Thursday, October 22, 2009

Broad-winged Hawk Needs Trip South, Cedar Waxwings Admitted,

( Photo: This handsome male Broad-winged Hawk should be in Central America by now!)

What do we do when birds are injured on the way south on migration? The answer is it really depends on the kind of bird and how south they need to go before they reach their winter destination. Sometimes we network with wildlife rehabilitators in other states. In the case of passerine birds like robins or bluebirds, once they are have recovered, we can transport them to a state where flocks of their species are still moving through. In many cases the Southern U.S. is their winter destination. That is not going to work for this Broad-winged Hawk however nor for the species of birds that winter in Central or South America.

The young Broad-winged Hawk in the photo above was admitted to REGI in late September. He had a fractured wing. The "kettle" of other Broad-winged Hawks with whom he was migrating, continued on their way. He healed quickly and is now flying. He needs a few weeks of stamina training in the flight building to assure he is back in perfect form however by that time others of his species will be enjoying the weather in Central and South America. He is stuck here in cold Wisconsin. How the heck do we get his there? That is the question.

We could find a private pilot to fly this youngster to Texas or Arizona, but this late in the season, he would be alone. Crossing the International Border into Mexico is not something that we are allowed to do. That limits the options for this youngster. In the end he and many others will "winter-over" with us at REGI. They will rejoin the flocks of returning birds in late spring. Over-wintered birds are kept in a heated area indoors until the weather is acceptable for their particular species. Next fall he will have the chance to travel to distant countries.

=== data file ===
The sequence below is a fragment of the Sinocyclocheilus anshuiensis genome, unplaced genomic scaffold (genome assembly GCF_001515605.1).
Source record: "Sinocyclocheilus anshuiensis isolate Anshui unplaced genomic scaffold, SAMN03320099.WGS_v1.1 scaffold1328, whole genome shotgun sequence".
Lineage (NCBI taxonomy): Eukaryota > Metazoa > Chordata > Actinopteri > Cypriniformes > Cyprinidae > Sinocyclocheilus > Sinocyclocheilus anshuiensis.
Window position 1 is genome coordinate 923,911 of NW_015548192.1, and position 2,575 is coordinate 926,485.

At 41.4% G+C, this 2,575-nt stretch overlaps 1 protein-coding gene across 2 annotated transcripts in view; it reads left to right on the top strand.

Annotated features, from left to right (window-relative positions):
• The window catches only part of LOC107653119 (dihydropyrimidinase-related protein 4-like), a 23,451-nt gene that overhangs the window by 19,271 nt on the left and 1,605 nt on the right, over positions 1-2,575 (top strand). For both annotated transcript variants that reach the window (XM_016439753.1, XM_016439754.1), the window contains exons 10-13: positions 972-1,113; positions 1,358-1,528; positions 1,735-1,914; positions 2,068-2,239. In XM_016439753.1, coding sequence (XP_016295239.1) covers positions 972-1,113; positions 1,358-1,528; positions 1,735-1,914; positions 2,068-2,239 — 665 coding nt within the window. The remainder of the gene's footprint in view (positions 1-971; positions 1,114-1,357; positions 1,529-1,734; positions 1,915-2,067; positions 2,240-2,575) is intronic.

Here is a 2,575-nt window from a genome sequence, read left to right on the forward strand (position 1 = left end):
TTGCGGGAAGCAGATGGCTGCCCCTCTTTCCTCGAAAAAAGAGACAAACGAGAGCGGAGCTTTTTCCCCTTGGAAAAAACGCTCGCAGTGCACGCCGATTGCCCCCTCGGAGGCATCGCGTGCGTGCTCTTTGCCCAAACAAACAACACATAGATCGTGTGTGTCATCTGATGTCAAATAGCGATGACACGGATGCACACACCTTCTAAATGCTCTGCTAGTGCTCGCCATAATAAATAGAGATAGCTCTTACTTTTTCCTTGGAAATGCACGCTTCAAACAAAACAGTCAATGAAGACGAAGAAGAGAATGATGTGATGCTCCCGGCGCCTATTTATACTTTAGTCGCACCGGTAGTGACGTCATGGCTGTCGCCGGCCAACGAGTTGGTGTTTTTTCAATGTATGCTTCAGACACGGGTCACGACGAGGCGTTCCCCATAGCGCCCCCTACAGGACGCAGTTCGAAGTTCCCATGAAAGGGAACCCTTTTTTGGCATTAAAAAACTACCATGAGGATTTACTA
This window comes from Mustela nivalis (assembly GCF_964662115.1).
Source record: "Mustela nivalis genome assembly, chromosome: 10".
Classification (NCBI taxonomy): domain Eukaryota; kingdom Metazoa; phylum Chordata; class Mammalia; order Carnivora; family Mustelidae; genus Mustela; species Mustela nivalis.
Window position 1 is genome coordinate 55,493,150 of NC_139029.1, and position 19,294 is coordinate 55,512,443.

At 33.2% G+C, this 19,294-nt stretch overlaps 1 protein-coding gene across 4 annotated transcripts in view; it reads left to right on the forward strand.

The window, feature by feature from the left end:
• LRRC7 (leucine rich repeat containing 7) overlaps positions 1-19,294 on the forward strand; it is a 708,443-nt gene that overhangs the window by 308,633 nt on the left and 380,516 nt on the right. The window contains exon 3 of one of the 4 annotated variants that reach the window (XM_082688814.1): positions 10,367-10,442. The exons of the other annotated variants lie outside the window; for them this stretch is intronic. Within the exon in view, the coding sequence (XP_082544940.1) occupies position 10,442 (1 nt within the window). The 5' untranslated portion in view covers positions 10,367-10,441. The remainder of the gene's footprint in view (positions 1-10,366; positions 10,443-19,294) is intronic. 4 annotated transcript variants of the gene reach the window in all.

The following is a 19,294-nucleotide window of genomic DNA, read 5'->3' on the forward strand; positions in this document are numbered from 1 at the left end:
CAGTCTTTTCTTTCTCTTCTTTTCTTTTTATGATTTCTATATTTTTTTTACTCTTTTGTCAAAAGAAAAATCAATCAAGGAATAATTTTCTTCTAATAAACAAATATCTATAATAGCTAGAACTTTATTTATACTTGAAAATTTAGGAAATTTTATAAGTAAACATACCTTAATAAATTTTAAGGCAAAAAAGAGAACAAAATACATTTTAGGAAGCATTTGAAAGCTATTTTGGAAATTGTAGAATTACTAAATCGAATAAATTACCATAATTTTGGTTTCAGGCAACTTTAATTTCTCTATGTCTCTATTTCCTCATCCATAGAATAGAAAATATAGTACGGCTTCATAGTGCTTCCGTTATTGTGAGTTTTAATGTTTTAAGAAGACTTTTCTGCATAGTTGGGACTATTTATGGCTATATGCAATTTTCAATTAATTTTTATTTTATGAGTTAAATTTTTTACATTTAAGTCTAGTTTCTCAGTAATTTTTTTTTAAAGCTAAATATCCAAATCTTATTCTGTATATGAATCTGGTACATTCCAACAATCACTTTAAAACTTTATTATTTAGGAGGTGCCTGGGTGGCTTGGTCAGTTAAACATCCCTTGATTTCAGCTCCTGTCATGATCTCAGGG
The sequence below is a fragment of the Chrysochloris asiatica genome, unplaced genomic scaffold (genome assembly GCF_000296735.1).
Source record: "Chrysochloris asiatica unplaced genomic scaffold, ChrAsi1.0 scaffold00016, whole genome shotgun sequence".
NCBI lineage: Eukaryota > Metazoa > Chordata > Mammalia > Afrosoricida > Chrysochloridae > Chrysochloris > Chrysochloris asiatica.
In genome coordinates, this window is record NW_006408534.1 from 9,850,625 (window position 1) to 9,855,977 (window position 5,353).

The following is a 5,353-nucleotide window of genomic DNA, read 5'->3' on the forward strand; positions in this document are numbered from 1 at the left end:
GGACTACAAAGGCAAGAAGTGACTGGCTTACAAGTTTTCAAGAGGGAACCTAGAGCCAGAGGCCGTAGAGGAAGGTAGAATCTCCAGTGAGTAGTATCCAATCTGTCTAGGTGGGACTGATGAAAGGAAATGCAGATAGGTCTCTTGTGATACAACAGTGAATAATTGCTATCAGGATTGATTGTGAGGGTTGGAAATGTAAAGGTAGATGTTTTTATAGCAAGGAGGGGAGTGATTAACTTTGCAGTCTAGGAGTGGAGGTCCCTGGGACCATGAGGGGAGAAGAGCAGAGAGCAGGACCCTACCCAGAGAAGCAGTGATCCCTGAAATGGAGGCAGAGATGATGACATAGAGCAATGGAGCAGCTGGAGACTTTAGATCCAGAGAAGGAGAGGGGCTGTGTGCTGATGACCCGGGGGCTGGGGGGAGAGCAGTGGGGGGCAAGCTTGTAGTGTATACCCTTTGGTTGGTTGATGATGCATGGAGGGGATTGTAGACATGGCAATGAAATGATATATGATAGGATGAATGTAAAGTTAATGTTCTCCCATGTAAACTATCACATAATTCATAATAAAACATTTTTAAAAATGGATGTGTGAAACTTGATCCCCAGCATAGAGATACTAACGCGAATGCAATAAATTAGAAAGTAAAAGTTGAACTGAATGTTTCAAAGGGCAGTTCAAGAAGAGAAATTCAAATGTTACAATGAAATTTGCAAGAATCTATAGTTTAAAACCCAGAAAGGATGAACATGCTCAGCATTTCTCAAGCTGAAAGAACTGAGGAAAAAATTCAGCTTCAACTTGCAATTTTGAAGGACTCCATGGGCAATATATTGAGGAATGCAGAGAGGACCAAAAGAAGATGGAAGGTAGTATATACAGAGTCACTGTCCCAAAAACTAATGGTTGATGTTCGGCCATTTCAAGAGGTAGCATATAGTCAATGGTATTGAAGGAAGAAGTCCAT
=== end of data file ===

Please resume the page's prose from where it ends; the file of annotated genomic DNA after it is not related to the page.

Wildlife rehabilitators have to have a strong network of many people from other wildlife rehabilitators, birders, biologists and even pilots to help assure the best success for our patients once they are released.

( Photo: This young Cedar Waxwing was wet and suffering hypothermia when Connie rescued him from the street. )

Connie drove a young Cedar Waxwing over from the Stevens Point area this evening. He was in the street wet and hypothermic when she found him. He had some bad luck earlier in the day but his luck changed when Connie found him and got him help.
Many thanks to her for making a difference for this little one. He is doing much better tonight. While he still prefers to sit by a heat lamp, he is eating and making friends with several other Cedar Waxwing patients currently in care at REGI. He doe4s have a broken wing, but we expect him to make a full recovery.

It is a good thing when we have other patients at REGI of the same species. The stress level of captivity is decreased when they know they are not alone at this place.

I have had questions this past week about Cedar Waxwings. Many appear to be in trouble. In the interest of time I will cut and paste a reply I offered someone that found several Cedar Waxwings in his yard that had died.

>>>>>snip >>>>>
When we find more than one bird in a yard recently dead there are a few things we think of.

Leading the list is:

1. Poisoning or toxin.